Learning About Freedom Fighters in Independence Park
Seodaemun Independence Park was built on the grounds of what used to be a prison for freedom fighters and activists during the Japanese occupation. Much of the prison was relocated to Uiwang, Gyeonggi-do in 1987 but seven of the buildings were left behind to become a museum and an educational site for future generations.
The area surrounding the prison museum is now well maintained and lush with green areas, walking paths and statues commemorating the path to independence.The area became a park in 1988 and the monuments and statues were relocated and erected here in 1992. One of the biggest things to stand out in the park is Dongnimmun Gate which was built in 1897. The gate was built by the Independence Club after the Gabo Reform which aimed for internal and systematic reform of the Joseon government, according to the signage in the area.
The reforms ultimately failed due to foreign powers taking over, but the gate still stood. The granite gate that stands 14.28 meters high and 11.48 meters wide was designed by Korean architect Sim Uiseok who modeled it after the Arc de Triomphe in Paris. The gate is now historic site number 32. Just in front of the gate are the remnants of Yeongeunmun Gate which are historic site number 33. The remnants once sat at the front gate of Mohwagwan in this area during the 7th year of King Taejong’s reign. The gate was later dismantled by the Independence Club.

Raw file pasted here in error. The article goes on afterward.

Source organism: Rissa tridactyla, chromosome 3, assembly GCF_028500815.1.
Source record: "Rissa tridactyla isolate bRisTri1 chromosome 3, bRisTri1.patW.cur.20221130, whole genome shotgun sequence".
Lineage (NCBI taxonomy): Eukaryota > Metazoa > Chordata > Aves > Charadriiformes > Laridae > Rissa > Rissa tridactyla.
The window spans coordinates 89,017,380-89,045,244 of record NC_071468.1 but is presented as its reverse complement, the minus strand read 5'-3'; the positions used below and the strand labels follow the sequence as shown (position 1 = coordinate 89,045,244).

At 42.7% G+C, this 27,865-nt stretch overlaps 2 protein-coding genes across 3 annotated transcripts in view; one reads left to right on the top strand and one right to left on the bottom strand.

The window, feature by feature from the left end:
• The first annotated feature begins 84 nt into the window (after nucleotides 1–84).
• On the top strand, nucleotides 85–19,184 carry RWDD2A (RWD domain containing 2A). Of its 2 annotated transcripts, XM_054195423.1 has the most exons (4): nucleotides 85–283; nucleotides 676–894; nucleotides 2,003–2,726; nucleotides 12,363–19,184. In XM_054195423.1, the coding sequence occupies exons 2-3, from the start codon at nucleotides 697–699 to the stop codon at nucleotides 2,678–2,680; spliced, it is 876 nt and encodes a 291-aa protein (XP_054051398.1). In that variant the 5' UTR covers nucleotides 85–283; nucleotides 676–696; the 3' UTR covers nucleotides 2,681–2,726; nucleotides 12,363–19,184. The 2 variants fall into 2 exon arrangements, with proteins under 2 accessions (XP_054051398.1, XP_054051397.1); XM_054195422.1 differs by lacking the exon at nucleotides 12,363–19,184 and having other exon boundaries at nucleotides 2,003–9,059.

If you walk toward the prison from Dongnimmun Gate you’ll come to a statue of Suhr Jae-Phil an activist for independence who published Korea’s first private newspaper “The Independence” in 1896. He had a large role in the Civil rights movement in Korea during the 1880s and 1890s and ultimately when they failed he took refuge in the US and became the first Korean to gain American citizenship. He is also credited with organizing the Independence Association with Yun Chi-ho and Lee Sang-Jae and together they pulled down Yeongeunmun Gate which was a symbol of Korea’s foreign policy with China as this was where envoys from China were met and welcomed. They seeked to change the gate into a symbol of Korea’s independence by building Dongnimmun’s Independence Gate. After WWII, he returned to Korea to act as the chief adviser to the US Army Military Government of South Korea at the time. He had a tremendous impact in the fight to independence in Korea.
The park is often filled with students from the nearby schools riding their bikes and eating snacks and older folks enjoying a snack on the seats and benches that are strategically placed. It’s a great place to spend a few hours not only enjoying the weather, but also learning about some of Korea’s history and historical figures.
Directions: Dongnimmun Station exit 4 or 5
Admission: Free, however the Prison Museum has a fee of W3,000
Amenities: Bathrooms, concessions and fountains